Published on 21 March, 2024 | Anna Davies

It is an unfortunate fact of family life that a large number of individuals who set up home together with the intention of staying together for some time end up going their separate ways.

The impact of such break-ups is often magnified and complicated by those involved having children.

Data published by the Department for Work and Pensions last year highlighted the scale of the issue (

In 2022, it revealed, there were some 2.5 million separated families and four million affected children.

Whilst some of the families featuring in those statistics succeed in managing their ongoing relationships without dispute, others find that exchanges descend into rancour once they’re no longer living under the same roof.

One high-profile example has featured on the pages of the national newspapers in the last few days.

The Times has reported an interview given by the award-winning actress and former singer Billie Piper which touched on the difficulties that she had experienced in co-parenting with her ex-husband, Laurence Fox (

Mr Fox is himself an actor but has achieved a different sort of renown in recent years for his comments on a number of topics, including racism and Covid vaccines.

The couple had two sons during a nine-year marriage which ended in 2016.

Ms Piper stressed the importance of providing her children with stability after a divorce in which Mr Fox had claimed she used their sons as “weapons” (

Although their celebrity interests media, their circumstances are really not that much different from many cases which myself and my colleagues deal with on a daily basis.

In fact, the most recent figures issued by the Ministry of Justice show that there are tens of thousands of parents who find it difficult to agree on how to raise children once their relationships come to an end (

There were more than 32,000 applications in 2022 for Child Arrangement Orders, documents which set out things such as whom a child lives with and the time spent with a non-resident parent – a rise of almost 10 per cent in five years.

The number of applications for Specific Issue Orders – resolving a detailed point of a child’s upbringing on which parents cannot agree – rose by just over 50 per cent during the same period.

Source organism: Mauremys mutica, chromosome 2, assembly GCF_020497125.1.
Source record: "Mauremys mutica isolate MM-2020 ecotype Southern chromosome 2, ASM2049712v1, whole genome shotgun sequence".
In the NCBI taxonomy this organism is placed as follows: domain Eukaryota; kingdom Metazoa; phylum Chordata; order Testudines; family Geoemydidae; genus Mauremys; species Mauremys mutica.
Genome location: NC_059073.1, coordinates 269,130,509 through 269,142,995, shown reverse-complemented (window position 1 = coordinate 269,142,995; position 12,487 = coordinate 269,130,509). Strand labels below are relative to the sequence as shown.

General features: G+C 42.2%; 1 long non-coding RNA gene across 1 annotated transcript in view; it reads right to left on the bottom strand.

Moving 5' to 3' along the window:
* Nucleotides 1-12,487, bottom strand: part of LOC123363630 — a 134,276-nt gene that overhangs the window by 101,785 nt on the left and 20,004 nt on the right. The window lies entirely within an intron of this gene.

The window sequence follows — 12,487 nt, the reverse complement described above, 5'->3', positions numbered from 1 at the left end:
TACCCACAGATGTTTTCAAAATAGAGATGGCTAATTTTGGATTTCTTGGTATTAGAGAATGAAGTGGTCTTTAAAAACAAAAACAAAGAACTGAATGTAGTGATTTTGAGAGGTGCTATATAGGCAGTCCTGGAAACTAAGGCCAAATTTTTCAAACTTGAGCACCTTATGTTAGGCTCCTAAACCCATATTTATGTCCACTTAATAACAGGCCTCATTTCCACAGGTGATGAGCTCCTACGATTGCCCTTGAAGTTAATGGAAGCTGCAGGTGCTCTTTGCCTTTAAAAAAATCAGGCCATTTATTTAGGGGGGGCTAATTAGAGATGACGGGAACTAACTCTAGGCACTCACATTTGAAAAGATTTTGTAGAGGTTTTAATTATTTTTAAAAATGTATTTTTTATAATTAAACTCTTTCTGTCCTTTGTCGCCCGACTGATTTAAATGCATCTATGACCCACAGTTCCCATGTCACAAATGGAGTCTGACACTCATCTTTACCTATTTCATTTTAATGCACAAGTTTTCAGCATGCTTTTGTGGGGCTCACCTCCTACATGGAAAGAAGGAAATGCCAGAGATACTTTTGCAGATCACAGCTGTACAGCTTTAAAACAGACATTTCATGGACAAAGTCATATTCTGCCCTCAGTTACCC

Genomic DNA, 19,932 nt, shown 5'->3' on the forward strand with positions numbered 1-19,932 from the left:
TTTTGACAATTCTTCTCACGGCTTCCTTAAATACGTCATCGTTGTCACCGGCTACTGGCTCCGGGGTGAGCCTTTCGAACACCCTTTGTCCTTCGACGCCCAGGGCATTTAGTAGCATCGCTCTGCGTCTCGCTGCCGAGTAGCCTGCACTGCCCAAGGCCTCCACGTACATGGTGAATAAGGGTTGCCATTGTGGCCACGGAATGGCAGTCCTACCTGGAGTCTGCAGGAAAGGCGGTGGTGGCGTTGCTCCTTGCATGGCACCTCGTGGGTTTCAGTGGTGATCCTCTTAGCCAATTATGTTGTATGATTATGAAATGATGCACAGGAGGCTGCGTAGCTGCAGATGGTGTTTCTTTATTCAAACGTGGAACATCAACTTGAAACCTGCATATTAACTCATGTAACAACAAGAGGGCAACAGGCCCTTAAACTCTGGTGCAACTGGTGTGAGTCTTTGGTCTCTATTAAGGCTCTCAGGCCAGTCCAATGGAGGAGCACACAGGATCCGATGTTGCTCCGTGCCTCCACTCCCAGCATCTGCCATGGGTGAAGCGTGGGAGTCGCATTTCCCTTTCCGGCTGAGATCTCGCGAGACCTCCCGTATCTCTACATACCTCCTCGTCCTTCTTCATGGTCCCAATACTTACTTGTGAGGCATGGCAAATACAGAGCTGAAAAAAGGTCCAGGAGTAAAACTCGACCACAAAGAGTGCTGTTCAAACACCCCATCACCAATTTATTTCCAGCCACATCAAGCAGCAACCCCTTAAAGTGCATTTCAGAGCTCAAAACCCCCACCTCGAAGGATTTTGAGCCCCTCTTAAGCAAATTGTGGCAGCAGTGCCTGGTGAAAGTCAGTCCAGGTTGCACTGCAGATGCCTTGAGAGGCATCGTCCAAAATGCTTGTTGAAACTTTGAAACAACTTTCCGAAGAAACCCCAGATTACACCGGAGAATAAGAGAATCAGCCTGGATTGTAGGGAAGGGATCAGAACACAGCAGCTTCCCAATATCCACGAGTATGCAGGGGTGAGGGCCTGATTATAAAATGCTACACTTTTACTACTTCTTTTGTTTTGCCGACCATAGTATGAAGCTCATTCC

Such statistics, however, have been published against a backdrop of intensifying efforts to take the potential for conflict out of family relations and divert those involved from what might be costly and long-drawn out court proceedings.

As well as a push for greater use of mediation by central Government, the judiciary and family lawyers, there is a growing appreciation that things such as family therapy can help parents on the right track too.

In fact, Sir Andrew McFarlane, the current President of the Famliy Division of the High Court, has given his support for what he described as such “multi-disciplinary professional services” (

There seems to be little doubt on his part and that of many other experts that children need a caring environment in which to grow up.

The legislation that governs proceedings in which their interests are at issue – the Children Act 1989 – made it clear that their welfare is the “paramount consideration” whenever parental disputes occur (

Bitter exchanges, whether in person, in print or via social media, serve no real positive purpose and can be counterproductive, even being used as evidence in proceedings.

No matter how challenging it may be or what provocation exists, we always remind parents of their obligation to view the big picture.

Even though their relationship may be history, their children have their lives ahead of them and they can best thrive without the noise of a rumbling parental dispute.

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